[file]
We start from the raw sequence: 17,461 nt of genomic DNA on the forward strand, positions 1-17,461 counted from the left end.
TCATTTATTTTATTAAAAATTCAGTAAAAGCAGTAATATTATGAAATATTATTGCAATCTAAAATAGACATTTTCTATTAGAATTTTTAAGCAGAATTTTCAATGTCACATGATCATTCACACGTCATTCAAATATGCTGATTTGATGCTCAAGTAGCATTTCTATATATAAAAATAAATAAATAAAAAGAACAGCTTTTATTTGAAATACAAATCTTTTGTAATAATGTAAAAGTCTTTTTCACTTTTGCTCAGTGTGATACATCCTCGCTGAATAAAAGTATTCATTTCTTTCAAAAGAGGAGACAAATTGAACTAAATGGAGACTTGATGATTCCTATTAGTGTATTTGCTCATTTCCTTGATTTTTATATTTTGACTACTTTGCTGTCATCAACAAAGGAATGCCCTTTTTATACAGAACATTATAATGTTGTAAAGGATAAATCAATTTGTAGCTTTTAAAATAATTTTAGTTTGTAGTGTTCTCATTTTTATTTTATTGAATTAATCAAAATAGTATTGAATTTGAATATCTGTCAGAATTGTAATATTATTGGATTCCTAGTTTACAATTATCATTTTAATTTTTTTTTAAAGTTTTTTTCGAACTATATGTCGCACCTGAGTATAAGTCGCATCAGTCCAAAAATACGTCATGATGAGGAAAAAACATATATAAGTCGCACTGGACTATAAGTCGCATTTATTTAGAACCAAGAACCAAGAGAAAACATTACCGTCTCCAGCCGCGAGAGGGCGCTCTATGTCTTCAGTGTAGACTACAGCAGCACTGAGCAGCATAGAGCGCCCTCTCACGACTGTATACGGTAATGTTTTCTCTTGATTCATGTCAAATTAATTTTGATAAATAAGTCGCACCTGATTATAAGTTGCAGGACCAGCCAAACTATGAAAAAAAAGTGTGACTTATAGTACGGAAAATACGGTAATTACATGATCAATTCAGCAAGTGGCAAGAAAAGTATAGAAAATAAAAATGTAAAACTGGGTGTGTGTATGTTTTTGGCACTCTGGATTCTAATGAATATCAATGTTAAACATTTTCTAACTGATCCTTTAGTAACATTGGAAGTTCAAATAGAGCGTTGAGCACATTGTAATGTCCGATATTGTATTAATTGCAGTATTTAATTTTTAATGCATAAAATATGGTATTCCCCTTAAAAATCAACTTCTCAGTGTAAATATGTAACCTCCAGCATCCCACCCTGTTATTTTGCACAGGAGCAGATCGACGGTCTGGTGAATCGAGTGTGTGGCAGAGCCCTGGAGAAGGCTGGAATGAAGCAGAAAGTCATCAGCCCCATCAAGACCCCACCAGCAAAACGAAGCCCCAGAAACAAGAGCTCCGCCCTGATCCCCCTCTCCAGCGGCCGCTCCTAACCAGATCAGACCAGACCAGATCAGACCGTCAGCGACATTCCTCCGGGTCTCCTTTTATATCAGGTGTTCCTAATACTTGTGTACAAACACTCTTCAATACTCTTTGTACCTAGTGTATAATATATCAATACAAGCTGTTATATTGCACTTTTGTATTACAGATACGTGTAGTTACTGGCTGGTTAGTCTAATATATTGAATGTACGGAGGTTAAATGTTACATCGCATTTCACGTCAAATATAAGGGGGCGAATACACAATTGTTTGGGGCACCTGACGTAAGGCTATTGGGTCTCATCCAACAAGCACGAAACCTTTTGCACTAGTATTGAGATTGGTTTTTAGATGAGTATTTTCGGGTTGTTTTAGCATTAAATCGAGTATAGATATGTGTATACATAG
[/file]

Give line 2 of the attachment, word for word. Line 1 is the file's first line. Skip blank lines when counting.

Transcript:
TCATTTATTTTATTAAAAATTCAGTAAAAGCAGTAATATTATGAAATATTATTGCAATCTAAAATAGACATTTTCTATTAGAATTTTTAAGCAGAATTTTCAATGTCACATGATCATTCACACGTCATTCAAATATGCTGATTTGATGCTCAAGTAGCATTTCTATATATAAAAATAAATAAATAAAAAGAACAGCTTTTATTTGAAATACAAATCTTTTGTAATAATGTAAAAGTCTTTTTCACTTTTGCTCAGTGTGATACATCCTCGCTGAATAAAAGTATTCATTTCTTTCAAAAGAGGAGACAAATTGAACTAAATGGAGACTTGATGATTCCTATTAGTGTATTTGCTCATTTCCTTGATTTTTATATTTTGACTACTTTGCTGTCATCAACAAAGGAATGCCCTTTTTATACAGAACATTATAATGTTGTAAAGGATAAATCAATTTGTAGCTTTTAAAATAATTTTAGTTTGTAGTGTTCTCATTTTTATTTTATTGAATTAATCAAAATAGTATTGAATTTGAATATCTGTCAGAATTGTAATATTATTGGATTCCTAGTTTACAATTATCATTTTAATTTTTTTTTAAAGTTTTTTTCGAACTATATGTCGCACCTGAGTATAAGTCGCATCAGTCCAAAAATACGTCATGATGAGGAAAAAACATATATAAGTCGCACTGGACTATAAGTCGCATTTATTTAGAACCAAGAACCAAGAGAAAACATTACCGTCTCCAGCCGCGAGAGGGCGCTCTATGTCTTCAGTGTAGACTACAGCAGCACTGAGCAGCATAGAGCGCCCTCTCACGACTGTATACGGTAATGTTTTCTCTTGATTCATGTCAAATTAATTTTGATAAATAAGTCGCACCTGATTATAAGTTGCAGGACCAGCCAAACTATGAAAAAAAAGTGTGACTTATAGTACGGAAAATACGGTAATTACATGATCAATTCAGCAAGTGGCAAGAAAAGTATAGAAAATAAAAATGTAAAACTGGGTGTGTGTATGTTTTTGGCACTCTGGATTCTAATGAATATCAATGTTAAACATTTTCTAACTGATCCTTTAGTAACATTGGAAGTTCAAATAGAGCGTTGAGCACATTGTAATGTCCGATATTGTATTAATTGCAGTATTTAATTTTTAATGCATAAAATATGGTATTCCCCTTAAAAATCAACTTCTCAGTGTAAATATGTAACCTCCAGCATCCCACCCTGTTATTTTGCACAGGAGCAGATCGACGGTCTGGTGAATCGAGTGTGTGGCAGAGCCCTGGAGAAGGCTGGAATGAAGCAGAAAGTCATCAGCCCCATCAAGACCCCACCAGCAAAACGAAGCCCCAGAAACAAGAGCTCCGCCCTGATCCCCCTCTCCAGCGGCCGCTCCTAACCAGATCAGACCAGACCAGATCAGACCGTCAGCGACATTCCTCCGGGTCTCCTTTTATATCAGGTGTTCCTAATACTTGTGTACAAACACTCTTCAATACTCTTTGTACCTAGTGTATAATATATCAATACAAGCTGTTATATTGCACTTTTGTATTACAGATACGTGTAGTTACTGGCTGGTTAGTCTAATATATTGAATGTACGGAGGTTAAATGTTACATCGCATTTCACGTCAAATATAAGGGGGCGAATACACAATTGTTTGGGGCACCTGACGTAAGGCTATTGGGTCTCATCCAACAAGCACGAAACCTTTTGCACTAGTATTGAGATTGGTTTTTAGATGAGTATTTTCGGGTTGTTTTAGCATTAAATCGAGTATAGATATGTGTATACATAG